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# Sorting a string aray in order of string length

 P: n/a Given an array of strings (i.e char *strings[10]), write C code to sort the list in increasing order of string length. Run time efficiency is a primary concern. Thanks a lot! Nov 13 '05 #1
9 Replies

 P: n/a C.K. wrote: Given an array of strings (i.e char *strings[10]), write C code to sort the list in increasing order of string length. Run time efficiency is a primary concern. Thanks a lot! Do your own homework? Tom Nov 13 '05 #2

 P: n/a No, I am now enjoying my summer vacation. This is a question that I find from 'C Challenge' of a website. I am just curious on how to solve it in an elegant way. Thanks in advance! "Tom St Denis" ????? news:_y********************@news01.bloor.is.net.ca ble.rogers.com... C.K. wrote: Given an array of strings (i.e char *strings[10]), write C code to sort the list in increasing order of string length. Run time efficiency is a primary concern. Thanks a lot! Do your own homework? Tom Nov 13 '05 #3

 P: n/a C.K. wrote: Given an array of strings (i.e char *strings[10]), write C code to sort the list in increasing order of string length. Run time efficiency is a primary concern. #include #include int compare(const void *arg1, const void *arg2) { size_t L1, L2; L1 = strlen(arg1); L2 = strlen(arg2); return L2 > L1 ? -1 : L1 > L2; } qsort (strings, sizeof strings/sizeof *strings, sizeof *strings, compare); Nov 13 '05 #4

 P: n/a "C.K." wrote: Given an array of strings (i.e char *strings[10]), write C code to sort the list in increasing order of string length. Run time efficiency is a primary concern. Why is run time efficiency a primary concern when sorting an array of just ten elements? With such a short array, how do you even hope to measure the run time to find out what kind of efficiency you've achieved? -- Er*********@sun.com Nov 13 '05 #5

 P: n/a C.K. wrote: No, I am now enjoying my summer vacation. This is a question that I find from 'C Challenge' of a website. I am just curious on how to solve it in an elegant way. The best way is to *try it yourself*, *then* ask for suggestions. -- Chris "electric hedgehog" Dollin C FAQs at: http://www.faqs.org/faqs/by-newsgrou...mp.lang.c.html C welcome: http://www.angelfire.com/ms3/bchambl...me_to_clc.html Nov 13 '05 #6

 P: n/a "C.K." wrote: No, I am now enjoying my summer vacation. This is a question that I find from 'C Challenge' of a website. I am just curious on how to solve it in an elegant way. Don't top-post. Your replies belong following properly trimmed quotes. The point of a C challenge is for YOU to work on it. Do your best and post it here for critique. We don't do programming for random people to admire. Brian Rodenborn Nov 13 '05 #7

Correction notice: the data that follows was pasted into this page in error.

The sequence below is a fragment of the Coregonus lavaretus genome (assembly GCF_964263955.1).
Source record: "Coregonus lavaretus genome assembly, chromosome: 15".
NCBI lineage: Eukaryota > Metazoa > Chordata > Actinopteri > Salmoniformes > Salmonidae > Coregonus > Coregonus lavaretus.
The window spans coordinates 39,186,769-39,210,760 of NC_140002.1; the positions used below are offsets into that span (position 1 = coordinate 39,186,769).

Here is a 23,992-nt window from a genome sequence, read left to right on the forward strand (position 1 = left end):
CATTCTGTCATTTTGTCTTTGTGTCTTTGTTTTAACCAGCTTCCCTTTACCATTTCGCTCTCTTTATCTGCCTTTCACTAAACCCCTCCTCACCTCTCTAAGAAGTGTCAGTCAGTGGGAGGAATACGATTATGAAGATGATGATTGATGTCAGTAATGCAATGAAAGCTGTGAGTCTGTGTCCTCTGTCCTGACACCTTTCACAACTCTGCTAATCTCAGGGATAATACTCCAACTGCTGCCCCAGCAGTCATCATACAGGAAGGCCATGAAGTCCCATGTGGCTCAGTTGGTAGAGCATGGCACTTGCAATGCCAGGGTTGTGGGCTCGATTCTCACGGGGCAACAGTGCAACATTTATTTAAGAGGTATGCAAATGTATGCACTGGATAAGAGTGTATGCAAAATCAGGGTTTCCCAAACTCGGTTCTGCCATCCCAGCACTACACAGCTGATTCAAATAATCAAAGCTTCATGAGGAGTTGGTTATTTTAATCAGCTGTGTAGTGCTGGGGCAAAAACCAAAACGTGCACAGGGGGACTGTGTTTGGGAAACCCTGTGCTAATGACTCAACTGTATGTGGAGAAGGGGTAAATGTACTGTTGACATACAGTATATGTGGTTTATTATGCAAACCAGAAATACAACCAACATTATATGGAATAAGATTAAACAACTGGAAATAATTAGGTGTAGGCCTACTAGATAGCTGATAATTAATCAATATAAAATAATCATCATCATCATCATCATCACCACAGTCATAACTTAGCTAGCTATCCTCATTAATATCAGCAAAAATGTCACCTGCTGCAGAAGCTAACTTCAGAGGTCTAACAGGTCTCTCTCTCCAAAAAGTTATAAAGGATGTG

P: n/a pete wrote: C.K. wrote: Given an array of strings (i.e char *strings[10]), write C code to sort the list in increasing order of string length. Run time efficiency is a primary concern. #include #include int compare(const void *arg1, const void *arg2) { size_t L1, L2; L1 = strlen(arg1); L2 = strlen(arg2); return L2 > L1 ? -1 : L1 > L2; } qsort (strings, sizeof strings/sizeof *strings, sizeof *strings, compare); You obviously didn't test this, because that won't work at all. The const void * arguments qsort passes to the compare function are pointers to the array elements - not the array elements themselves. In this case, they're pointer-to-pointer-to-char, converted to void *. In this case, the correct comparison function would be: int lencomp(const void *a, const void *b) { char * const *sa = a; char * const *sb = b; size_t alen = strlen(*sa); size_t blen = strlen(*sb); return (alen > blen) - (alen < blen); } - Kevin. Nov 13 '05 #8

 P: n/a Kevin Easton wrote: pete wrote: C.K. wrote: Given an array of strings (i.e char *strings[10]), write C code to sort the list in increasing order of string length. Run time efficiency is a primary concern. #include #include int compare(const void *arg1, const void *arg2) { size_t L1, L2; L1 = strlen(arg1); L2 = strlen(arg2); return L2 > L1 ? -1 : L1 > L2; } qsort (strings, sizeof strings/sizeof *strings, sizeof *strings, compare); You obviously didn't test this, because that won't work at all. The const void * arguments qsort passes to the compare function are pointers to the array elements - not the array elements themselves. In this case, they're pointer-to-pointer-to-char, converted to void *. In this case, the correct comparison function would be: int lencomp(const void *a, const void *b) { char * const *sa = a; char * const *sb = b; size_t alen = strlen(*sa); size_t blen = strlen(*sb); return (alen > blen) - (alen < blen); } Thank you. I make a mistake about that bad, almost every single time that I post untested code. My compiler likes it better this way: char const **sa = a; char const **sb = b; -- pete Nov 13 '05 #9

 P: n/a pete wrote: Kevin Easton wrote: [...] int lencomp(const void *a, const void *b) { char * const *sa = a; char * const *sb = b; [...] My compiler likes it better this way: char const **sa = a; char const **sb = b; Then your compiler is broken :). const void *a; and char * const *sa; are equivalently-qualified pointers, but char const **sa; is not. The first points to a const-qualified void, the second to a const-qualified pointer to char, but the third points to a non-qualified pointer to a pointer to const-qualified char. - Kevin. Nov 13 '05 #10

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